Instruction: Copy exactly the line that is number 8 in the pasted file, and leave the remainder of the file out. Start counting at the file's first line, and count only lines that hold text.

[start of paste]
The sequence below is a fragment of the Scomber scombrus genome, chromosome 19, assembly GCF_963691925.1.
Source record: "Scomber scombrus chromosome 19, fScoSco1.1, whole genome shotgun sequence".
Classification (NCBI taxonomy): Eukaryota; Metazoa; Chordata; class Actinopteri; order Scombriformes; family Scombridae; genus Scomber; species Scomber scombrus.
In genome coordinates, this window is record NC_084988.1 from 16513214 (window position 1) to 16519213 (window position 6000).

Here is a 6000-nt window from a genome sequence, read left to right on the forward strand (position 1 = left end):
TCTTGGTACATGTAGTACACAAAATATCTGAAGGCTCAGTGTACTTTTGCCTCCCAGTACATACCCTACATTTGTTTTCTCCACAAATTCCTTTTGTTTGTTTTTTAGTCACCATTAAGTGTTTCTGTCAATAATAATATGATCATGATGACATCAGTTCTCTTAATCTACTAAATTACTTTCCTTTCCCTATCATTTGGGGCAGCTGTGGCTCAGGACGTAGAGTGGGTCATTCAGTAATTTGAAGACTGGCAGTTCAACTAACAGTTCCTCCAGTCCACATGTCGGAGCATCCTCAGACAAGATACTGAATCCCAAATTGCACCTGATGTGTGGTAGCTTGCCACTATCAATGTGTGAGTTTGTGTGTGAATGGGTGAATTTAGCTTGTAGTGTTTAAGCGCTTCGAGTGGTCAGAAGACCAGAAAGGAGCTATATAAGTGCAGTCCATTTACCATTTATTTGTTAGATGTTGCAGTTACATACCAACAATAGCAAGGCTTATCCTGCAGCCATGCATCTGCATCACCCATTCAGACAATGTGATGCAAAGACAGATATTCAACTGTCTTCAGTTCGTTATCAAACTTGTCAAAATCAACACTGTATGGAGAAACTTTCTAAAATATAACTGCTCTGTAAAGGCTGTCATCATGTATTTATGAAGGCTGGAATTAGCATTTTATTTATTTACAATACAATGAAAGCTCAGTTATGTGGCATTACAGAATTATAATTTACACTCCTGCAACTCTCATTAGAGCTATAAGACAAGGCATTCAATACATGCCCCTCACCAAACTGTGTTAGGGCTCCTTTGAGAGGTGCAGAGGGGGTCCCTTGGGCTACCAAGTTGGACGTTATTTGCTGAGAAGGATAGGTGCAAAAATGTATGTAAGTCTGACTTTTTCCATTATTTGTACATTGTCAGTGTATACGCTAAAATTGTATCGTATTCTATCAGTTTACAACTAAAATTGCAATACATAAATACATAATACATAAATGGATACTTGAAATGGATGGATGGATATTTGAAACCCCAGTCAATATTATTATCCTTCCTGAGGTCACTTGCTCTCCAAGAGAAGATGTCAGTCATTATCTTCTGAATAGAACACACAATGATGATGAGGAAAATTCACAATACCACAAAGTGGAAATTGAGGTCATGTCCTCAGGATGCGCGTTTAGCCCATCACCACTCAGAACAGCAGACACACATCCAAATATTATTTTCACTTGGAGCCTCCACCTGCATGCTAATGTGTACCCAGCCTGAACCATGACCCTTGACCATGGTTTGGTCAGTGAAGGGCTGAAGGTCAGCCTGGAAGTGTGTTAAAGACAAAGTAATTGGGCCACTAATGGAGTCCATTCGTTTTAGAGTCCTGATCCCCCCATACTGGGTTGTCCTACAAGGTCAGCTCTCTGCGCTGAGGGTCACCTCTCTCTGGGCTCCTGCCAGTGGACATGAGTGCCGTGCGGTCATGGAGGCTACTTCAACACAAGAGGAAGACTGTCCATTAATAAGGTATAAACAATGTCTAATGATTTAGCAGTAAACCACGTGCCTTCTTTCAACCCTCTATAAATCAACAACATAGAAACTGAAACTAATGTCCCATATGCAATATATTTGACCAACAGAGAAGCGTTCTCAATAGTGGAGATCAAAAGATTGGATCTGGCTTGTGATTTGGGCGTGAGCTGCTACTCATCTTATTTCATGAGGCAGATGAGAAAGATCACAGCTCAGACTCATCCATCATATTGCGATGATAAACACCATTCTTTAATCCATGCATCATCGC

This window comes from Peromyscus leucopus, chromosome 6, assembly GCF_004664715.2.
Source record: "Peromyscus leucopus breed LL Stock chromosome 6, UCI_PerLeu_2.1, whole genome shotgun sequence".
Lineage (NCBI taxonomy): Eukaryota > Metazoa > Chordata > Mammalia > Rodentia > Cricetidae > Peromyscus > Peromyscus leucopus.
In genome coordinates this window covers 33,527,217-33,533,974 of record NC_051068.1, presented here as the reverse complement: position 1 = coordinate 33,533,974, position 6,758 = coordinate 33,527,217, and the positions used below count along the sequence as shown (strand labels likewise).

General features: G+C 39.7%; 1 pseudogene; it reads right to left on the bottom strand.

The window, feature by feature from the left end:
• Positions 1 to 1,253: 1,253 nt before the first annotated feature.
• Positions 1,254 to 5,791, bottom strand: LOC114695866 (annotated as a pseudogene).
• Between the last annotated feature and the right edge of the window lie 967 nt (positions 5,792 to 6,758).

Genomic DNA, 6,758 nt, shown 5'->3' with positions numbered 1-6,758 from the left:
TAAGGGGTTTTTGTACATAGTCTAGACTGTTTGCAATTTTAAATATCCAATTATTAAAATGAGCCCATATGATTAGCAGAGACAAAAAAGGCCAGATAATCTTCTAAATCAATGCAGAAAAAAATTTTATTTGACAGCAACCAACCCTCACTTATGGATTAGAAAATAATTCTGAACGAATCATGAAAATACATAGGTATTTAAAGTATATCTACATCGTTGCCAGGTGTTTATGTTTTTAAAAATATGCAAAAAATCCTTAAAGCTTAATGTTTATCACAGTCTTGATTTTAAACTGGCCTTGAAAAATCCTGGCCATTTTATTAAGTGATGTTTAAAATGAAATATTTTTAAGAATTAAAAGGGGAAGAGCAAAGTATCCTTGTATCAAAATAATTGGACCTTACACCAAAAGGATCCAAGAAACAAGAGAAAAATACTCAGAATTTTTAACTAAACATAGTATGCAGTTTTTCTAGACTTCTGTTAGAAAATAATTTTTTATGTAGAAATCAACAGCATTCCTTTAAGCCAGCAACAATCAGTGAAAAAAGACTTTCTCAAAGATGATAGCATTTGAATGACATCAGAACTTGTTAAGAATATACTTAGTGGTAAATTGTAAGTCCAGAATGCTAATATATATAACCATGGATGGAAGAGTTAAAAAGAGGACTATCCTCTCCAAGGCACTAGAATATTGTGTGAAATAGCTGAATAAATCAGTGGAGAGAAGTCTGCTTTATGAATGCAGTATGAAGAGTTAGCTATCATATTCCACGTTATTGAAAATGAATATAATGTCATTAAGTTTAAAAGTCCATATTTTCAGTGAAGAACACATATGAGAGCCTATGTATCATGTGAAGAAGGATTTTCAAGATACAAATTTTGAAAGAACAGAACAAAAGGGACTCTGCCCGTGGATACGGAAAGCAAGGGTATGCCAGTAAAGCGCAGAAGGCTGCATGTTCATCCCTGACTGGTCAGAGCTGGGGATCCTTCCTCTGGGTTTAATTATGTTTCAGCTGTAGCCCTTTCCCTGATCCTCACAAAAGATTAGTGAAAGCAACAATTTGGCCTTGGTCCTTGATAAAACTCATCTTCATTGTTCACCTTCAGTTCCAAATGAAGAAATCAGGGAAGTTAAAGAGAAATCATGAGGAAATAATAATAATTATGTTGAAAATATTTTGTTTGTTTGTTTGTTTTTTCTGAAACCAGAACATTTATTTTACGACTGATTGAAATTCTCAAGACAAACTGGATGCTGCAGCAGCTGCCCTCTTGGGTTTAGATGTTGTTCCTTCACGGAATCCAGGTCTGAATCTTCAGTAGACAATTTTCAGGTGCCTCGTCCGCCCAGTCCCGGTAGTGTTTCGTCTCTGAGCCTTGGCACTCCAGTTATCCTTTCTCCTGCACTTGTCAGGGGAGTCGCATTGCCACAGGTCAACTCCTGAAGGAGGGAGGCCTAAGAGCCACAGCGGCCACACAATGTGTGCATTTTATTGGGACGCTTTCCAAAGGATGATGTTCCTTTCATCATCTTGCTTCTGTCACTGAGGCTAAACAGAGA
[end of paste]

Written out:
Source record: "Peromyscus leucopus breed LL Stock chromosome 6, UCI_PerLeu_2.1, whole genome shotgun sequence".